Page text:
“Delightful Dancing and Catchy Tunes” a review by: Jenny Hansell of the Lakeville Journal
The review was originally published on Wednesday June 28 in the TriCorner News.
There’s a reason that high schools and regional theaters everywhere love to put on “Anything Goes,” the Depression-era musical with songs by Cole Porter. It features a large cast of exaggerated characters, incredibly catchy tunes and a relentless barrage of silly jokes, and the songs are mostly deceptively simple to sing.
But under that fizzy surface are currents of feeling and perfect lyrics that have made songs like “It’s De-Lovely” American songbook standards for more than 80 years (that song and several others weren’t in the original production, but were added later.).
This summer’s bright and buoyant production at the Mac-Haydn Theatre in Chatham, N.Y., has all the bawdy humor, glittering voices and killer tap-dancing you could want. You will leave the theater immensely cheered.
The action takes place on a cruise ship, where both well-heeled and wannabes come to chase celebrities and land rich wives or husbands (everything old is new again, after all). On board are Reno Sweeney, a nightclub singer and former evangelist, and her friend Billy, a junior Wall Street broker who sneaks on board to woo the girl of his dreams, Hope Harcourt.
Hope is engaged to an English lord but loves Billy. Reno loves Billy too, but he only has eyes for Hope. Billy’s boss, Eli Whitney, is there as well, stumbling around making hoary references to Yale (Porter’s alma mater). And gangster Moonface Martin is there with his moll.
Don’t worry if you can’t keep it all straight. The songs are what matter, and the talented cast delivers them with brio.
As Reno, Angela Travino has real Broadway glow. She sings “I Get A Kick Out of You,” “You’re the Top” (which rhymes “Mahatma Gandhi” with “Napoleon Brandy”) and the show-stopping “Blow, Gabriel, Blow” with a gleaming powerhouse of a voice.
As Hope, Megan Hasse is the perfect dim ingenue, with a glittery soprano and bouncy blonde curls.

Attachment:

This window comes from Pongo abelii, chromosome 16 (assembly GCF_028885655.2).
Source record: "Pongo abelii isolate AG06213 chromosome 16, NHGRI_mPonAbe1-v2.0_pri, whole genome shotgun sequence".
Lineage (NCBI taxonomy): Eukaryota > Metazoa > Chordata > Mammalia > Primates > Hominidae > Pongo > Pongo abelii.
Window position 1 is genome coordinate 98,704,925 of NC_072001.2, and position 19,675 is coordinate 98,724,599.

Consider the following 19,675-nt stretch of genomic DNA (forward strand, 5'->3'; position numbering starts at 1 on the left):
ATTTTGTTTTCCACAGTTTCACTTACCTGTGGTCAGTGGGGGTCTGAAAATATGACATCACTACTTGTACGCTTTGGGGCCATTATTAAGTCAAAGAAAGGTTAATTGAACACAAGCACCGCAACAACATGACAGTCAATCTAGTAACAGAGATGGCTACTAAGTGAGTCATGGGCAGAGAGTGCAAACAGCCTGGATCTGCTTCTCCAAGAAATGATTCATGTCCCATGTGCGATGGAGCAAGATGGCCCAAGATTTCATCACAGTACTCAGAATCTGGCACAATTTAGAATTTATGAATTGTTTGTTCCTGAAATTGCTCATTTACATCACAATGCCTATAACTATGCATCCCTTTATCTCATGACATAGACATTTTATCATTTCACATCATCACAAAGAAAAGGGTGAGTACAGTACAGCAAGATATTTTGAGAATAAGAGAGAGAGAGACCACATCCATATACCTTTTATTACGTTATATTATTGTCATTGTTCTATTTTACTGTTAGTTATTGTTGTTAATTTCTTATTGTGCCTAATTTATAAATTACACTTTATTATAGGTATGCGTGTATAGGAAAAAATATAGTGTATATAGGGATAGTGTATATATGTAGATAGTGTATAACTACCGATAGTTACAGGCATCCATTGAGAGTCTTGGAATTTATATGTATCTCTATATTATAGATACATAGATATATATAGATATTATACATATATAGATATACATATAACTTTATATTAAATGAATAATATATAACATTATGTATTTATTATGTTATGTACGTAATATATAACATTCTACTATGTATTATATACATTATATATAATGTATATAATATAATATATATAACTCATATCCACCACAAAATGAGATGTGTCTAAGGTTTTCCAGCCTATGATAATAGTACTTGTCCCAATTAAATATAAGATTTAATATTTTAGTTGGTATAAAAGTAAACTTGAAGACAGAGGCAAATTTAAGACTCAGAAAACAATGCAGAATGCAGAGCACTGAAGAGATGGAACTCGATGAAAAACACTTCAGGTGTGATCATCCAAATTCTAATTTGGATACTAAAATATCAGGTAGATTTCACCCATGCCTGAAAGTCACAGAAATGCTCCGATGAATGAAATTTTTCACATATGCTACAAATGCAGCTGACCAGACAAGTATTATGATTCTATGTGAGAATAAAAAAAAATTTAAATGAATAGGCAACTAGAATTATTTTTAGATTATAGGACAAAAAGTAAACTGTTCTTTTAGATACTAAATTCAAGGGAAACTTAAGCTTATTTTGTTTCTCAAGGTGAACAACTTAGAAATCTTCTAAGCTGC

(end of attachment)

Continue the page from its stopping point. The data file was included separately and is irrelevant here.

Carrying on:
Darrel Blackburn is a blustery milquetoast as Moonface. He is Public Enemy #13, hoping desperately to move up the list.
Dakota Dutcher is the malaprop-spewing Lord Evelyn Oakleigh — a goofball with a Flock of Seagulls haircut, he has a hilarious turn near the end singing “The Gypsy In Me” as he discovers his true romantic X.
As Billy, Sam Pickart is a convincing baby stockbroker, but a bit bland — it’s hard to see why the gorgeous Reno is so stuck on him.
Katie Skawski does a great New Yawk accent as Erma, Moonface’s companion.
The other star of this show is the ensemble, a troupe of college students and recent grads. Just when I thought the show would disappoint in the dancing department, the men in their sailor suits and women in short glittery dresses started tapping up a storm in the title number, choreographed perfectly for the theater-in-the round by director Robin Levine.
She is less successful with the staging in the nonmusical numbers — the characters are constantly moving and spinning to make sure they never have their back to any quadrant of the theater for too long. Characters enter, deliver a quick one-liner or cheesy pun and then leave. The overall effect is sometimes a little chaotic.
But no matter. The show is a delight.